Hey Tim, Just thought I'd

Hey Tim,

Just thought I'd comment that IE Mobile and Opera Mobile while being quite popular are actually only 2 of the main mobile browsers used. There is also Safari Mobile, which is the iPhone web browser, which has the most advanced JavaScript support of any of the mobile browsers, then there is also the Symbian browser which is on every Nokia phone that uses Symbian OS (the majority of Nokia phones). Symbian and Safari Mobile are both based on the Webkit rendering engine, so they are actually the easiest to set up a mobile site for.

In saying that though, Safari Mobile and Opera Mobile actually require the least work because they are both excellent at displaying full websites without needing anything special done. It's just a matter of ensuring that the site is quick to load on a mobile and doesn't use unsupported features, such as Flash.

It's a very interesting area to look at, and at the moment the only browser that doesn't handle full size website well is Internet Explorer mobile, so realistically, for the most part you don't need to do a mobile site unless your site uses lots of Flash, and in the case of IE mobile, just don't use lots of big images. That's about all that really needs to be considered carefully unless a specific mobile application or separate website is required.

jethro's picture

Thanks Matt I had obliquely

Thanks Matt
I had obliquely referenced the nokia (symbian) browser. It seems it is hardly ever used as the stats just aren't even showing for it at W3C - and i must admit my experience with Nokia phones is that the bowser sucks and web surfing is just too hard. In addition I would suspect that most Nokia owners are not business people and they probably have little reason to surf the web on their phone. I know in Australia a large percentage of Nokia owners are prepaid customers who have no desire (credit) to surf the web on their phone.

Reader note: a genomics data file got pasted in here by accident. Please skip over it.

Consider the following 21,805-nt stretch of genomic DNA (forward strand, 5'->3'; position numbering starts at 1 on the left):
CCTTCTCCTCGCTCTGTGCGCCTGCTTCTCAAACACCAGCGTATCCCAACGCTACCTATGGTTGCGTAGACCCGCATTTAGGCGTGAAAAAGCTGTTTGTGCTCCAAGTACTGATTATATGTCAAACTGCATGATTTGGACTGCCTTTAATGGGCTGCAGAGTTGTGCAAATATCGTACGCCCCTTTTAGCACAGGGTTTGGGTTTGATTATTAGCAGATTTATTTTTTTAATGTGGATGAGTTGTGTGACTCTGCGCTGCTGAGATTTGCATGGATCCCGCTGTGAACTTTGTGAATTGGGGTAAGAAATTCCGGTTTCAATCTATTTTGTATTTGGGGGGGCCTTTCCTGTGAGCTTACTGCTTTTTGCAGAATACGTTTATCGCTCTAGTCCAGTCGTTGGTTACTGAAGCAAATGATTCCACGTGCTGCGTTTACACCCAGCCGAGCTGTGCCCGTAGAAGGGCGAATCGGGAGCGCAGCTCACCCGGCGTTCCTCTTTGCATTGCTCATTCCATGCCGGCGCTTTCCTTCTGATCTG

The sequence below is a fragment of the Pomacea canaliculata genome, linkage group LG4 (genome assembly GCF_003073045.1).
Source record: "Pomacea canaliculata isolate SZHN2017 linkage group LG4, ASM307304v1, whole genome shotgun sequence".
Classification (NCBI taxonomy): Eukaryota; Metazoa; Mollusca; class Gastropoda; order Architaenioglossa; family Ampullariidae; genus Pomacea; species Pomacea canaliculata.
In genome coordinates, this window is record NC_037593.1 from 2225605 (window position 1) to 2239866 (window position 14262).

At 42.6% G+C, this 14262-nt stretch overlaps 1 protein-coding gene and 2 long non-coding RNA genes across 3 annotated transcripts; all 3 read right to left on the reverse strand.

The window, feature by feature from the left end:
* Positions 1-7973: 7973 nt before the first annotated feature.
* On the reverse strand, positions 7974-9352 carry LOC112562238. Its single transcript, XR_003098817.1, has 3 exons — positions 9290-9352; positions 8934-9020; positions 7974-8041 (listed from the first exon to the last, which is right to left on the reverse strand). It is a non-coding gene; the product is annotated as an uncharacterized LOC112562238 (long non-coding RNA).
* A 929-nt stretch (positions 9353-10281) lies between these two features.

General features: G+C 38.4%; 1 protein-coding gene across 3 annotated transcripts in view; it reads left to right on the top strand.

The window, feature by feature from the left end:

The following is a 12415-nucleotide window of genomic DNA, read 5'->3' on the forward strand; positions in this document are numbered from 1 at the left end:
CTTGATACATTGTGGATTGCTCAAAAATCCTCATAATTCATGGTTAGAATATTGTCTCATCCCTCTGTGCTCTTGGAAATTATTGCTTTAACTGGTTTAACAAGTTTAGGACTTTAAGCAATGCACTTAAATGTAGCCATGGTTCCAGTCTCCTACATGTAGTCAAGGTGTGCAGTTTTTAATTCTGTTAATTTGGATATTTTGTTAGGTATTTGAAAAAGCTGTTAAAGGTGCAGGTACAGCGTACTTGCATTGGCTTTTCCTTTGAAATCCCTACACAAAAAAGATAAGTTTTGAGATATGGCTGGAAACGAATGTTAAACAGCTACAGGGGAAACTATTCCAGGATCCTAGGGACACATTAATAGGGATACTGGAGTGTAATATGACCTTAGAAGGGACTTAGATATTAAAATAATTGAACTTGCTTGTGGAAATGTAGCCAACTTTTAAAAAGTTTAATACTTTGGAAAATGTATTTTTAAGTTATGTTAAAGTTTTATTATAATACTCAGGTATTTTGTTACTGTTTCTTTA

What probably doesn't show in any stats is the use of the internet to shift java and other non www web content to mobiles.

Not sure where the Safari mobile use shows up - maybe under safari. Still the usage for all mobile traffic is extremely small compared to total web traffic.

Re IE Mobile 6 - i have no problems using it - and most of the time i prefer it over the opera browser to be honest. Facebook sucks on opera!

Anonymous's picture

The sensors on an iPhone

The sensors on an iPhone include a small disc located in the headphone jack and an area near the dock connector.

Mobile app developer's picture

I believe that Drupal has a

I believe that Drupal has a very bright mobile future, especially in the wave of "smartphone obsession"